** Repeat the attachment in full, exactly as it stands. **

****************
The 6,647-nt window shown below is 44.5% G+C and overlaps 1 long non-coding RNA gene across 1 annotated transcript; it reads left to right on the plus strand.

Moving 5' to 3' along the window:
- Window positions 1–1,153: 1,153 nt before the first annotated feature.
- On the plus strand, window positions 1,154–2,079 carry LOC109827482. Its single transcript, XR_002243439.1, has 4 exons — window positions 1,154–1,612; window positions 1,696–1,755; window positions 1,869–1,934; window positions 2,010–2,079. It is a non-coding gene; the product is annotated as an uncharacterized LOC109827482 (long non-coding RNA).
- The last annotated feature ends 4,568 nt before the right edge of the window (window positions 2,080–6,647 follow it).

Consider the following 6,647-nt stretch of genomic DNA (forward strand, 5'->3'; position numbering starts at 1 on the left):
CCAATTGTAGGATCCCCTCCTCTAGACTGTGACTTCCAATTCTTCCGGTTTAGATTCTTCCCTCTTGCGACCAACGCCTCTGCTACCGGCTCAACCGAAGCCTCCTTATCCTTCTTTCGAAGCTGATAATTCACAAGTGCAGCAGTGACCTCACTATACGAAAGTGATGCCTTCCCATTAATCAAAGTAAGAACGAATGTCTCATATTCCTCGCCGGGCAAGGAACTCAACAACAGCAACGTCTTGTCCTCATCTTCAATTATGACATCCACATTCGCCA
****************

The 6,647-nt window shown below is 44.5% G+C and overlaps 1 long non-coding RNA gene across 1 annotated transcript; it reads left to right on the plus strand.

Moving 5' to 3' along the window:
- Window positions 1–1,153: 1,153 nt before the first annotated feature.
- On the plus strand, window positions 1,154–2,079 carry LOC109827482. Its single transcript, XR_002243439.1, has 4 exons — window positions 1,154–1,612; window positions 1,696–1,755; window positions 1,869–1,934; window positions 2,010–2,079. It is a non-coding gene; the product is annotated as an uncharacterized LOC109827482 (long non-coding RNA).
- The last annotated feature ends 4,568 nt before the right edge of the window (window positions 2,080–6,647 follow it).

Consider the following 6,647-nt stretch of genomic DNA (forward strand, 5'->3'; position numbering starts at 1 on the left):
CCAATTGTAGGATCCCCTCCTCTAGACTGTGACTTCCAATTCTTCCGGTTTAGATTCTTCCCTCTTGCGACCAACGCCTCTGCTACCGGCTCAACCGAAGCCTCCTTATCCTTCTTTCGAAGCTGATAATTCACAAGTGCAGCAGTGACCTCACTATACGAAAGTGATGCCTTCCCATTAATCAAAGTAAGAACGAATGTCTCATATTCCTCGCCGGGCAAGGAACTCAACAACAGCAACGTCTTGTCCTCATCTTCAATTATGACATCCACATTCGCCA